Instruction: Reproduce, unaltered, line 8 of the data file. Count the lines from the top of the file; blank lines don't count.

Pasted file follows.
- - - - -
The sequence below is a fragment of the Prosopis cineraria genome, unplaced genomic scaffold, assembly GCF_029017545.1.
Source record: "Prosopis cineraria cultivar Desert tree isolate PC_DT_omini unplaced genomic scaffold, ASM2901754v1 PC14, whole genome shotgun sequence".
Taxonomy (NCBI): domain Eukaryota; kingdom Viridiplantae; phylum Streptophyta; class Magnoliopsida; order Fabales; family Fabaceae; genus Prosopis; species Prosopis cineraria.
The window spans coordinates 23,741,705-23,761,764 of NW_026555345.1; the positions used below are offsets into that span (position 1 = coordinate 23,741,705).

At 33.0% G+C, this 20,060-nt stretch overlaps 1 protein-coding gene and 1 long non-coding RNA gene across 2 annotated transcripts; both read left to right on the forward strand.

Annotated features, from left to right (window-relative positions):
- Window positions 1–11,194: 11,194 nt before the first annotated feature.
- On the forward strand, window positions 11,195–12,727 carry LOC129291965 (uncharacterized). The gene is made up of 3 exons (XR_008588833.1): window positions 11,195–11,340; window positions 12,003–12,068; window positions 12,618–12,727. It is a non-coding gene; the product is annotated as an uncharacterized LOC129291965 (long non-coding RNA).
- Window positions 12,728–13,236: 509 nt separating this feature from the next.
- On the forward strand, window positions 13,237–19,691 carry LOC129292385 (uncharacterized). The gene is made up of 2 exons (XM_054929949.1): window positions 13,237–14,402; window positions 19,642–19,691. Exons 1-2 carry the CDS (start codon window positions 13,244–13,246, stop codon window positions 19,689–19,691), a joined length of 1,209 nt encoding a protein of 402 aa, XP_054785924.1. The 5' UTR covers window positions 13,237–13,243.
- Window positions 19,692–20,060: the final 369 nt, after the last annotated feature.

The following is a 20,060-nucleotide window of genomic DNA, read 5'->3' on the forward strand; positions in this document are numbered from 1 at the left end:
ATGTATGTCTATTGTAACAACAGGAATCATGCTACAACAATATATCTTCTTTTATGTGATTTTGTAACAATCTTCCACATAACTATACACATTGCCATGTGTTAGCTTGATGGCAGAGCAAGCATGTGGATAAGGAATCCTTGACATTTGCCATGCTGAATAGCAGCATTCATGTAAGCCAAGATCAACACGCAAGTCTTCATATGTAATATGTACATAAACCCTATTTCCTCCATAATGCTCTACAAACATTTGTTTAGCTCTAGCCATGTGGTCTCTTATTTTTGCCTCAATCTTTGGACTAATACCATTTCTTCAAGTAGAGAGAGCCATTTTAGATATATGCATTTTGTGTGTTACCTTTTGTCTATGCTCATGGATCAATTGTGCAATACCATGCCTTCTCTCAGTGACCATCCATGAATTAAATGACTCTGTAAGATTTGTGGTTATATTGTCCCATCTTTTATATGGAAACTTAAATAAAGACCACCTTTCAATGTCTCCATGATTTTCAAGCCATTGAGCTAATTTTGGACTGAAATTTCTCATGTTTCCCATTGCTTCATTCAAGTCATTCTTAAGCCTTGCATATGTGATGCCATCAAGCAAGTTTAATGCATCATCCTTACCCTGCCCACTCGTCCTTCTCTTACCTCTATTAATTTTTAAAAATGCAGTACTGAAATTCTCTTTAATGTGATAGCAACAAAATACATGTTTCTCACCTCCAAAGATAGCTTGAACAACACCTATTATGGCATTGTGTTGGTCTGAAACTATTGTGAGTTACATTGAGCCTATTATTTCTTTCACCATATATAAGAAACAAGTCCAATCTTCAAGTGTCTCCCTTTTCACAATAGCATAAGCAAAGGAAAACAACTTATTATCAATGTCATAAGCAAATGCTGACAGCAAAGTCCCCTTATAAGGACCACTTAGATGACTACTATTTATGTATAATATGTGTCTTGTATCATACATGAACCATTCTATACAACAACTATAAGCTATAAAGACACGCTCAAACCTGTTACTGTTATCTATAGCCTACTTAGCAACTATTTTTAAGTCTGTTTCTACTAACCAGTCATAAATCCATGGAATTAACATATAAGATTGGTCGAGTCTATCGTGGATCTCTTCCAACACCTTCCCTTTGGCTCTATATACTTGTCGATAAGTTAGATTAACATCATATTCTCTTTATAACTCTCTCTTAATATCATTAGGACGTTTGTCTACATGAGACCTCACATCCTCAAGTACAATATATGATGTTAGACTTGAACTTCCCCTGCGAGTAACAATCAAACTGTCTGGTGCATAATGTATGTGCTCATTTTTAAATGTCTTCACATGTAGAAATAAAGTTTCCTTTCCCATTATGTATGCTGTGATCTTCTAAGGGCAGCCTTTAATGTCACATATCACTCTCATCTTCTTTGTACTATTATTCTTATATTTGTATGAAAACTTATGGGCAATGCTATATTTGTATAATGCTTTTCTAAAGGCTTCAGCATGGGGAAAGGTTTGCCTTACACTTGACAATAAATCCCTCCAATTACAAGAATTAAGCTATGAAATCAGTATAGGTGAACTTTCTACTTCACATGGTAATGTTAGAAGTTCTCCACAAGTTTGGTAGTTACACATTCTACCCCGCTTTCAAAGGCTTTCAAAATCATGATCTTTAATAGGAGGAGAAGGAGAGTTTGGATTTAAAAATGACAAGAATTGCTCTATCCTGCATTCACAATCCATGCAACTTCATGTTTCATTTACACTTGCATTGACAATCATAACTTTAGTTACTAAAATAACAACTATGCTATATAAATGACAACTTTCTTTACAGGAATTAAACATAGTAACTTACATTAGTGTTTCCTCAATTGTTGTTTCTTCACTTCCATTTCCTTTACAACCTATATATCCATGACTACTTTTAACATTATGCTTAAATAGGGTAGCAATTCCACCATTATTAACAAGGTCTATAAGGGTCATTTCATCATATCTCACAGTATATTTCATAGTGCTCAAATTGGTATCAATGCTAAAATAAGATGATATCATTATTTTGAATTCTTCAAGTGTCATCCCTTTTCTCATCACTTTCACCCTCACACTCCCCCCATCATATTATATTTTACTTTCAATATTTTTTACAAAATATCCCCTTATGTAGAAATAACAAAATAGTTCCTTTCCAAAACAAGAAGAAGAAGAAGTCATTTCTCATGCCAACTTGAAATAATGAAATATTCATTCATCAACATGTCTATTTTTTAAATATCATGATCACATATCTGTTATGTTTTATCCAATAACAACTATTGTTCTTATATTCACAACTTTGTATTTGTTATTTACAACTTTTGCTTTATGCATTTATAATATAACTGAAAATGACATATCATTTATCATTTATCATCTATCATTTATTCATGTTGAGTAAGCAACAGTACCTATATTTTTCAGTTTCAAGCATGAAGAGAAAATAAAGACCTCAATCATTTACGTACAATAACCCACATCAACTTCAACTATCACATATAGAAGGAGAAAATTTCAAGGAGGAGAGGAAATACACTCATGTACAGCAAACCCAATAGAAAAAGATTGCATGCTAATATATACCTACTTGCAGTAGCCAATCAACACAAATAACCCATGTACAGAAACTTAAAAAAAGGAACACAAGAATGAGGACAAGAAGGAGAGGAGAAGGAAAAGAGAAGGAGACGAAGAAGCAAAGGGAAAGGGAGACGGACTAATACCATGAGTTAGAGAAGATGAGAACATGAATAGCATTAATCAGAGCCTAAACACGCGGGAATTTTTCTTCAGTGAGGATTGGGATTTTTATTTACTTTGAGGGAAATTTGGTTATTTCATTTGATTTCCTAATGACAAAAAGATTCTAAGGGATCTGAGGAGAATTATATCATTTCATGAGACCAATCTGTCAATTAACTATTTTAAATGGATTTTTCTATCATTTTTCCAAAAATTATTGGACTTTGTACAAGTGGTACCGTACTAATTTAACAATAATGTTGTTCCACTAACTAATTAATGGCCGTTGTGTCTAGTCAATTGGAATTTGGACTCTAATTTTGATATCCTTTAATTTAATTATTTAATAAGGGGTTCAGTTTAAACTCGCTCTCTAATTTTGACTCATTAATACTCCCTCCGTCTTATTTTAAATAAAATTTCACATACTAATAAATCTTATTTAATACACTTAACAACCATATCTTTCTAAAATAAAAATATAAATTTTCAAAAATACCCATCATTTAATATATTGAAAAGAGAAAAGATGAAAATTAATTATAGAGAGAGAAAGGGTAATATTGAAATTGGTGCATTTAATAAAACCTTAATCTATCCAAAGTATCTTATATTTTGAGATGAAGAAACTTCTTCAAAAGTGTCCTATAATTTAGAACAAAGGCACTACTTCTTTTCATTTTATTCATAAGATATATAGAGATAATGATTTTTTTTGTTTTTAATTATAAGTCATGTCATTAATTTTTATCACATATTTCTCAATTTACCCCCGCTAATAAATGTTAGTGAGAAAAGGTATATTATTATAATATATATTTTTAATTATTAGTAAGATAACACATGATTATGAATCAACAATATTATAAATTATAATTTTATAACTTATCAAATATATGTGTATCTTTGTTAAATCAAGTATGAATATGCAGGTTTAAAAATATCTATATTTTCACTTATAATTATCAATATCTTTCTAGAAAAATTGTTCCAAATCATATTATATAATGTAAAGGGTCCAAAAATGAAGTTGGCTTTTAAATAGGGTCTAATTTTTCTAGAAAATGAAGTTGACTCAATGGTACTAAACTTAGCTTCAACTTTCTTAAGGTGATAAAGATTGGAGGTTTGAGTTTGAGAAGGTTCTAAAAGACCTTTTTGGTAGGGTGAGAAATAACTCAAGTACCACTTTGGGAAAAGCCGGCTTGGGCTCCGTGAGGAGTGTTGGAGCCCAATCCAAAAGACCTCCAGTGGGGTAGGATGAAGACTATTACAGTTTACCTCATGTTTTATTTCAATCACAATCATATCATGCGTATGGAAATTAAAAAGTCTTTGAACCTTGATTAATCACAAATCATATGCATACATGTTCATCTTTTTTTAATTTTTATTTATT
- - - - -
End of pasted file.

- On the forward strand, window positions 11,195–12,727 carry LOC129291965 (uncharacterized). The gene is made up of 3 exons (XR_008588833.1): window positions 11,195–11,340; window positions 12,003–12,068; window positions 12,618–12,727. It is a non-coding gene; the product is annotated as an uncharacterized LOC129291965 (long non-coding RNA).